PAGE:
I enjoy fable-like stories or those that reference them and when I saw this title, I was captivated and intrigued by the image and concept of a rain heron. It reminded me of reading Patrick Ness’s The Crane Wife and so I thought why not, see what this eco-fable was about.
Tales of Imaginary Birds and Nature
The first chapter tells what I imagined was the original fable of the rain heron and the unlucky farmer, and from what I can gather, the author has made this story up as well. It’s a story of a woman running a farm, the daughter of generations of farmers, but one who struggles for many reasons no matter what methods she tries.
Until one day a big storm comes and destroys nearly everything; at the end of which she is found curiously draped over the branches of an old oak tree.
Even more surprising was the large heron that rose out of the floodwaters, leaving not a ripple behind it, that landed on the branch beside her. The birds blue grey feathers were so light, they were near transparent. When it flew off, water fell from its wings like rain. Its appearance changed the fortune of the unlucky farmer, until the neighbour’s jealous son’s envy caused her bad luck to return.
What is A Fable?
So is it a fable? It’s a tale of someone who has bad luck, who for a period their luck changes, but as with life, good luck causes jealously in others, who have destructive tendencies. And so the bad luck continues.
“I just set out to write a story where real characters or characters that felt real had their lives intertwined with the nature fable.”
Arnott then begins a new story in four parts, in which we meet Ren, a woman who has left her home after a military coup and gone to live in the mountains. She is virtually self-sufficient apart from occasional exchanges with a man named Barlow and his son. The outdoor scenes are vivid and believable, Ren is a really interesting character I wish we’d spent more time with.
We don’t know exactly why she fled or what the coup was about, but the man alerts her to the presence of soldiers searching the mountainside for something, a group of four lead by a young woman referred to as Harker. They are in search of evidence of a myth and they will make Ren suffer until she divulges what she knows and leads them to its source.
In the second part, we go back in time to a seaside settlement on the South coast and meet Zoe and her Aunt, just as the girl is being initiated into the village tradition of squid ink gathering, a secret trade that is shared with no one. An ambitious Northener arrives seeking knowledge for his ideas and is spurned, he turns towards destructive means and with everything that follows Zoe leaves. This community and environment are really brought alive and I was disappointed when this part ended.
The story returns to Harker and her troops and their journey, here I felt the story waned, a few connections had been made and the interwoven nature of the parts revealed, but neither the landscape nor the characters gain traction, Harker is determined in her mission, but self-destructive in her nature and has lost whatever empathy she ever had. Her previous actions are hard to understand, her transformation(s) not entirely believable.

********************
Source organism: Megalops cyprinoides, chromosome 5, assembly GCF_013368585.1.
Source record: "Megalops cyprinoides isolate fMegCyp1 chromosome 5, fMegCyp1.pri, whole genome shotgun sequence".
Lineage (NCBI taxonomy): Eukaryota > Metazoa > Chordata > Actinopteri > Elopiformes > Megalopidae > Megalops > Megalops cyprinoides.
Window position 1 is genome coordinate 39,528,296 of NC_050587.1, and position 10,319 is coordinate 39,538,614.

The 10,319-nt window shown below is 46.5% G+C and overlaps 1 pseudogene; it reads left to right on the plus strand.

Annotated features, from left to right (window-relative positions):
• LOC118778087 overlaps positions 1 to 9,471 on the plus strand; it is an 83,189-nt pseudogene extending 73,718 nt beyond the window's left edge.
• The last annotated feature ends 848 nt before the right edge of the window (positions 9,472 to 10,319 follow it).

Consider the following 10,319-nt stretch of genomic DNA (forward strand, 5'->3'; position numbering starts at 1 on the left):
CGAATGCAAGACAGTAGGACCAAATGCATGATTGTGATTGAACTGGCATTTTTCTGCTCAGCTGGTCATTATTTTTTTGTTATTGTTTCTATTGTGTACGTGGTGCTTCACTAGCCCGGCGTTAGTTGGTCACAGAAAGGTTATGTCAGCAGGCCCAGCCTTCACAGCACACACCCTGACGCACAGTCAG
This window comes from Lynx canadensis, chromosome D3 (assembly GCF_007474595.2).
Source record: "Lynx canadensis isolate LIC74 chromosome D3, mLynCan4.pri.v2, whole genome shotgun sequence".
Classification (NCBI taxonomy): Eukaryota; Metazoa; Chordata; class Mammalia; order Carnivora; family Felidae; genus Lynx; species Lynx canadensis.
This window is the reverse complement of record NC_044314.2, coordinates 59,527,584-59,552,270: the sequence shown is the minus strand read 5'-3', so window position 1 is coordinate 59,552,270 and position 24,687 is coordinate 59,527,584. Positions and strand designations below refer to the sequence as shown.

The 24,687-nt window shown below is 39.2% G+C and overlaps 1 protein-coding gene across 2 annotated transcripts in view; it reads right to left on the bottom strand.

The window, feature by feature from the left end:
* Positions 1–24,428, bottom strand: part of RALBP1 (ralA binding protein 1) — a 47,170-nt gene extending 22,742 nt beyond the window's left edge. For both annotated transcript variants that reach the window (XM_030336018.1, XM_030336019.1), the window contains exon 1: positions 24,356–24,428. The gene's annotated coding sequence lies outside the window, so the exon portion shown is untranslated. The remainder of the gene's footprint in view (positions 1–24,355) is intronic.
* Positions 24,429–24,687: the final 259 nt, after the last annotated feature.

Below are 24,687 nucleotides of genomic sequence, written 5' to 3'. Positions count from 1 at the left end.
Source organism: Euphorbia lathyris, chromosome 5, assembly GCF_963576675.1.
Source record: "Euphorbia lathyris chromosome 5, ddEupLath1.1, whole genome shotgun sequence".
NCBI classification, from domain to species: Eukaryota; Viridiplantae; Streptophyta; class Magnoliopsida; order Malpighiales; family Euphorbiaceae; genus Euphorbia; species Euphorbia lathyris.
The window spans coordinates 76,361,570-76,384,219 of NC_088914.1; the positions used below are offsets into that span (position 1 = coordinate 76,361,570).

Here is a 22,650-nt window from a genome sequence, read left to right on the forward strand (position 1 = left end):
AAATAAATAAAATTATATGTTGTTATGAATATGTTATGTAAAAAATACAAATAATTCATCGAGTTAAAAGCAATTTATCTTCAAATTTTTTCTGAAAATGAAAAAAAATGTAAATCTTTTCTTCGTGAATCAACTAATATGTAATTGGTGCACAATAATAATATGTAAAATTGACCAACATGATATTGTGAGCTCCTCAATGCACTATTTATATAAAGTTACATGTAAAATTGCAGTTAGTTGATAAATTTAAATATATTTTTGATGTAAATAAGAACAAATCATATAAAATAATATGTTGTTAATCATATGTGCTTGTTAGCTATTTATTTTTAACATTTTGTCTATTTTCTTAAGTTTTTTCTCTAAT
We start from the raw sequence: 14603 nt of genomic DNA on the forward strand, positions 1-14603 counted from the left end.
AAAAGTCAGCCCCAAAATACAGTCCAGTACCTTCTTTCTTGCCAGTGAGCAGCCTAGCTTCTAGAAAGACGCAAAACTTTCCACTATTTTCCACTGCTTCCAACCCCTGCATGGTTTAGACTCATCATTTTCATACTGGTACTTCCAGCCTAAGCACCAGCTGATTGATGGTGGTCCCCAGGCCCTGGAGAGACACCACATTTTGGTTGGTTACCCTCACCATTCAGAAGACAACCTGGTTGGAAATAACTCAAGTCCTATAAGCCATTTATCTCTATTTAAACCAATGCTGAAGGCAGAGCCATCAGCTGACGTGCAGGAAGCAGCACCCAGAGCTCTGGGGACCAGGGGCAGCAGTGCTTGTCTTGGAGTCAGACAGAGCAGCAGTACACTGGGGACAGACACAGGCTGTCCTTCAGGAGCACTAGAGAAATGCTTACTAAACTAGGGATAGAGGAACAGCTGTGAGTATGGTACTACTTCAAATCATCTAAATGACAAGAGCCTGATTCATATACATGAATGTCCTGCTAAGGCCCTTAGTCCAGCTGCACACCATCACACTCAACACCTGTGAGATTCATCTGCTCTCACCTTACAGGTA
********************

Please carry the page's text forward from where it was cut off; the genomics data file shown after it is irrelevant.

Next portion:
A Man Writing Women Characters
Most of Arnott’s characters are women and I did find myself pausing early on and wondering why he chose to inhabit so many lead female characters, the unlucky farmer, the woman surviving in the mountain, the leader of the army group. I made a note when this thought arose, because these women were all acting in ways often attributed to men, and I wondered if anyone else had noted this. Harker uses brutal tactics to change Ren’s mind; Ren has abandoned her son.
In an interview Arnott says it made more sense for him to portray those characters as women, because it required them to demonstrate resilience, something he considered more of a female trait within this story.
Because they were spending a lot of time in the wilderness, he thought writing them as male characters would come across as cliché, referring to woman as having:
“that gentle, firm, methodical way of dealing with problems as opposed to letting anger and frustration rise to the surface”
The author says he wasn’t trying to convey a particular message, but the situations he puts his characters in and the familiarity of some of the climatic events that occur make it a thought provoking story, and I think it’s all the better for not coming to any conclusion or moral, for it exists as a catalyst for discussion of those various controversial situations that arise.
My favourite character and the one we spend too little time with was the rain heron, who spends most of the book hidden away, but listening to Arnott talk about his inspiration behind the bird, who he first imagined as a storm, manifest into a bird that had magical qualities and was a kind of anti-hero, made me wish that the heron had more of a presence.
His point here was that in nature, birds and animals are really not interested in humanity, not in the way humans are interested in them, acting from instinct not from consideration or desire. That said, he has created a creature that readers are indeed likely to be fascinated with!
The Rain Heron (2020) was Tasmanian author Robbie Arnott’s second novel, his debut Flames was published in 2018.